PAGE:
SXSW Wednesday: Extreme
posted by March 13 at 9:24 AMon
Thanks, Megan, for posting up my first great SXSW moment, Extreme Animals’ barely recognizable rendition of Archers of Loaf’s “Web in Front.” EXTREME! The duo’s set was only three, or maybe three-and-a-half, songs long, but it was a treat. Extreme Animals were my first exposure to the 20-sided neon world of Paper Rad, via a cantankerous noise-aficionado roommate (hey, Justin Pogue), and they will forever hold an eye-soring place in my heart. The duo consists of one mustachioed long-hair on drums and one on circuit bent Roland TR-707, casio, and feedback knobs, along with one laptop doing some vital sequencing. Believe it, Extreme Animals can pull of a feedback knob solo, even if “knob solo” sounds a little, well, wanky. They played on the floor in front of the stage at Emo’s JR, a kind-of-divey bar attached to the impressive outdoor complex that is Emo’s, but Mustache #2 got up on stage a couple times to do “metal claw” when he wasn’t dancing through the audience (breaking that fourth wall and running into the crowd would prove a theme at Emo’s Jr tonight). Their final song featured a “magic flute” solo; the two dudes pantomimed playing flutes while it played out. After their set, one of them said they had made a children’s show, and if we had children we should check it out. I don’t have kids, but maybe watching their show would encourage me to get someone pregnant.
Over in the Emo’s main room, Longwave were pretty but forgettable.
Back in Emo’s Jr, Free Blood, were awesome. Free Blood are a duo comprised of the tall, lanky, stage-stalking falsetto singer from !!! (John Pugh, who’s apparently done with !!! now) along with a girl named Madeline. They both sing over a thumping pre-recorded backing track that sounds a lot like the funkier electro moments of !!! or Out Hud; the vocals are reverbed no-wave soul. The girl slo-mo dances and rubs her face in a way that suggests mushrooms or ecstasy. Pugh meanders down into the crowd. One song has a brutal, synced-electirc (guitar?) solo; another has Pugh shouting out (his? her? Mike Jones’?) phone number. For another song, Pugh plays guitar, and asks an audience member to come be his mic stand; a guy named “Pickle” volunteers to great cheers and does a commendable job as a mic stand. He gets a hi-five out of Pugh afterwards (“That’s the first time a mic stand’s ever given me a hi-five). For the last song, Pugh and Madeline did a little slow dance while their beat played out. It was sweet.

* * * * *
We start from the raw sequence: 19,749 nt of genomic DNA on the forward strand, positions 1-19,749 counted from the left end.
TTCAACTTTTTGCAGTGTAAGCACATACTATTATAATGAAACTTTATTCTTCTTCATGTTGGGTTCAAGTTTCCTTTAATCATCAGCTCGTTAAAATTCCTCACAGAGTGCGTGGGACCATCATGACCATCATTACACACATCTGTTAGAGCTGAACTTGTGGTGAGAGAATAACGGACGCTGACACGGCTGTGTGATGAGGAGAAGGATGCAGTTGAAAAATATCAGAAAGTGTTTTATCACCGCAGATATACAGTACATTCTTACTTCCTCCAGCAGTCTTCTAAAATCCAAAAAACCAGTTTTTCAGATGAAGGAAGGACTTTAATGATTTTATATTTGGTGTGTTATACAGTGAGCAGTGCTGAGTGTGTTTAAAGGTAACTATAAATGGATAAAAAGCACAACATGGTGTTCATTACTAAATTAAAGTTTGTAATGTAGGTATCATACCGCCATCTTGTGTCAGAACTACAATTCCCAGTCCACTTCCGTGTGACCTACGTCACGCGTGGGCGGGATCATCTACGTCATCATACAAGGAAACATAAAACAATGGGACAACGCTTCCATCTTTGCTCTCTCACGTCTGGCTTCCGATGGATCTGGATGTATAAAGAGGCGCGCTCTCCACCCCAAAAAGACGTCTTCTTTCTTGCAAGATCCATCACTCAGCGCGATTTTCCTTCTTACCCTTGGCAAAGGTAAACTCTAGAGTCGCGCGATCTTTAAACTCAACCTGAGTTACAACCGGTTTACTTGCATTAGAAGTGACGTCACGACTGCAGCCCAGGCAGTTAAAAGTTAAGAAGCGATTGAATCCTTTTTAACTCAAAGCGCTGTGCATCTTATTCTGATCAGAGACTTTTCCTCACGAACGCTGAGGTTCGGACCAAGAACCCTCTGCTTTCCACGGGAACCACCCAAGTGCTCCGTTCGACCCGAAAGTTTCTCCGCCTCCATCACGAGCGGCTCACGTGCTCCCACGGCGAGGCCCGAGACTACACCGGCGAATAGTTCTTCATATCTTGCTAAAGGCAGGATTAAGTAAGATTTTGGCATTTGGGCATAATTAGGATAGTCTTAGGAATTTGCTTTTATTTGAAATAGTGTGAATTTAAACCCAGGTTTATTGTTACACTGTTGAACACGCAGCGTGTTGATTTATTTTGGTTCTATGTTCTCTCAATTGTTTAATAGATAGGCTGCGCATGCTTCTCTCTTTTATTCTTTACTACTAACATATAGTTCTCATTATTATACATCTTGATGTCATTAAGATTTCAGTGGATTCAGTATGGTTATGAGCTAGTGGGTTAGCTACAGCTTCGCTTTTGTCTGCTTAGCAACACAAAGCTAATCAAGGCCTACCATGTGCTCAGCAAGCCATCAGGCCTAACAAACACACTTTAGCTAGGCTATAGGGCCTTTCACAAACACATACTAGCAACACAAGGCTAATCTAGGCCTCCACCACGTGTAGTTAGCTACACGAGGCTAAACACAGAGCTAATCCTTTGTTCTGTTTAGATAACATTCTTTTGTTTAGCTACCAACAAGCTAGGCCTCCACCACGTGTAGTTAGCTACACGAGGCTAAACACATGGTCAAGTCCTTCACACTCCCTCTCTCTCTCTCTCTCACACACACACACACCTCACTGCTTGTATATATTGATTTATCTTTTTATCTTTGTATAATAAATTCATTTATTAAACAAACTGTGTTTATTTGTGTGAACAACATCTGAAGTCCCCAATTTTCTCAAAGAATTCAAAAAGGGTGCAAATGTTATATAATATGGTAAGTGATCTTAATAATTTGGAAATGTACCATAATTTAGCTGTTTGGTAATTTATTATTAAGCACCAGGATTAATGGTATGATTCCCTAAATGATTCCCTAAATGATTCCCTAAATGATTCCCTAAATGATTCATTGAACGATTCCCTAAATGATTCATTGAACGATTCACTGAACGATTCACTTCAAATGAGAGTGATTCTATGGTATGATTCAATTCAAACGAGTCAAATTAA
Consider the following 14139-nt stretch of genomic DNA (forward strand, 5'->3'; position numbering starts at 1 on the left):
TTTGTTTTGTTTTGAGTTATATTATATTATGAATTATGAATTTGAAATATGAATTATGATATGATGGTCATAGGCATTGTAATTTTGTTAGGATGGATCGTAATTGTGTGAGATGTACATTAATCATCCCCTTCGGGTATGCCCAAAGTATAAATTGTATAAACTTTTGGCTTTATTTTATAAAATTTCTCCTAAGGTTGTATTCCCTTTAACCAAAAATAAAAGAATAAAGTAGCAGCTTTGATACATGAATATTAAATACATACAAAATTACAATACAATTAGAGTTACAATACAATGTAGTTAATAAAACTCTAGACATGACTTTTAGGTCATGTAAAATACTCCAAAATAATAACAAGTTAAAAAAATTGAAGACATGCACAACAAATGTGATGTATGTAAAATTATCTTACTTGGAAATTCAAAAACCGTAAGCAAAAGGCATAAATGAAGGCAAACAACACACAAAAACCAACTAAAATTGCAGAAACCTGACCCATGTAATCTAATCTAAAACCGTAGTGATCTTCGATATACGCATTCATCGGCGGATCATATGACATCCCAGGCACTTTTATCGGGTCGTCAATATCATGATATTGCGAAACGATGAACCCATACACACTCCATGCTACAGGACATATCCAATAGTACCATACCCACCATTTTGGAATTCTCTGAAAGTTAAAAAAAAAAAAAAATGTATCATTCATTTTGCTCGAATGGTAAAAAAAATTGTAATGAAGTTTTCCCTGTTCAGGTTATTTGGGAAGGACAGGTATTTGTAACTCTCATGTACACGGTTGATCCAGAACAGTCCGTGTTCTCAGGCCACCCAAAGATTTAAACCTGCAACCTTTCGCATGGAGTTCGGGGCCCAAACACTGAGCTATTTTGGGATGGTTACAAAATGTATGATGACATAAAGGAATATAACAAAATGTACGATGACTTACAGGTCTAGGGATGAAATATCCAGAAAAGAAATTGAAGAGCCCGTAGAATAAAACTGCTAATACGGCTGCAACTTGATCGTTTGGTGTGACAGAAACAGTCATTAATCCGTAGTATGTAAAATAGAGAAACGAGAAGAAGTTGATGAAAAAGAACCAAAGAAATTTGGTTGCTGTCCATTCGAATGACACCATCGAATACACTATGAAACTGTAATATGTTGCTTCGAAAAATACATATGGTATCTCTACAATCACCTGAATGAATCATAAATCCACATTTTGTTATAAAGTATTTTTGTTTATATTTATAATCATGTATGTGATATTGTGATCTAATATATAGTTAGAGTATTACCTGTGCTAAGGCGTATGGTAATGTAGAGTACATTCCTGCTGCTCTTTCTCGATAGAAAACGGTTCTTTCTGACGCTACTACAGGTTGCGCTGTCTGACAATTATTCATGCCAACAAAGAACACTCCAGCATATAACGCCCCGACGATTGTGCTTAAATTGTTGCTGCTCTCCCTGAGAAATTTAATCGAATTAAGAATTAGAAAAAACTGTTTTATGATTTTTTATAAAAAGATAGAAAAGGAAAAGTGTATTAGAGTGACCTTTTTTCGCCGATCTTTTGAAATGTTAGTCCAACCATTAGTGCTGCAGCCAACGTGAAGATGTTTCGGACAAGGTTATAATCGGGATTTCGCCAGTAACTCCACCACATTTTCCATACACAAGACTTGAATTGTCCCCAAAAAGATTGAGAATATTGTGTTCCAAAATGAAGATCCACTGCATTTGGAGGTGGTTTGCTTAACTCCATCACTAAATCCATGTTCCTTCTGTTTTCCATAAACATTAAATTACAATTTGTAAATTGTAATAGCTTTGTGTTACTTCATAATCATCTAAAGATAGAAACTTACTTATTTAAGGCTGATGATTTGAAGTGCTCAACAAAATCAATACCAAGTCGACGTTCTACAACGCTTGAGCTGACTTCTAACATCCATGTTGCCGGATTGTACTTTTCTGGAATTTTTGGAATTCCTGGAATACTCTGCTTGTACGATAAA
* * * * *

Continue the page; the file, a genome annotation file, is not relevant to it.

Jeffrey Lewis showed up at Emo’s, just in time for Meneguar. Kirby and Seling may disagree with me here, but Meneguar strike me as a very middling rock band. I can see what they’re going forópop choruses buried under gyroscopic guitars and vocal reverb, Juno-esque instrumental buildups and breaks, occasional feedback rock bombastóbut it just doesn’t seem to come together, and their sound was muddled, with the reverb sucking all the energy from their would-be sing-along vocals.The noise bits between songs were fine, but the songs themselves? Meh. Meh-neguar.
In the main room, a band called Delta Spirit played some perfectly festival-friendly roots rock. Also, if you’ve never been, the “main room” at Emo’s isn’t really a room; it’s an open air courtyard with some awnings here, some bleachers there, and a bar in the middle. It’s awesome. It’s also 70 degrees here in March, so it works.
The first big disappointment of the night: Japanther have mysteriously disappeared from the bill at Emo’s Jr, to be replaced by fellow Brooklynites Team Robespierre. Bummer. Team Robespierre, it turns out, are a kind-of okay replacement, in fact, if I’d seen them under any circumstances other than expecting to see Japanther, I’d probably have nothing but good things to say. Their show combines a little Japanther, a little Matt & Kim, a little youth crew Hardcore, and a little Atom & His Package. There are dual keyboardists and dual vocalists. There is some dancing into the crowd. Also, Team Robespierre summon up the best/only mosh pit of the night, with kids crowd surfing on a crowd not quite big enough to support it, some dude loses the lens of his glasses, and lots of kids slamming into each other, opening huge holes in the crowd. Pretty fucking fun.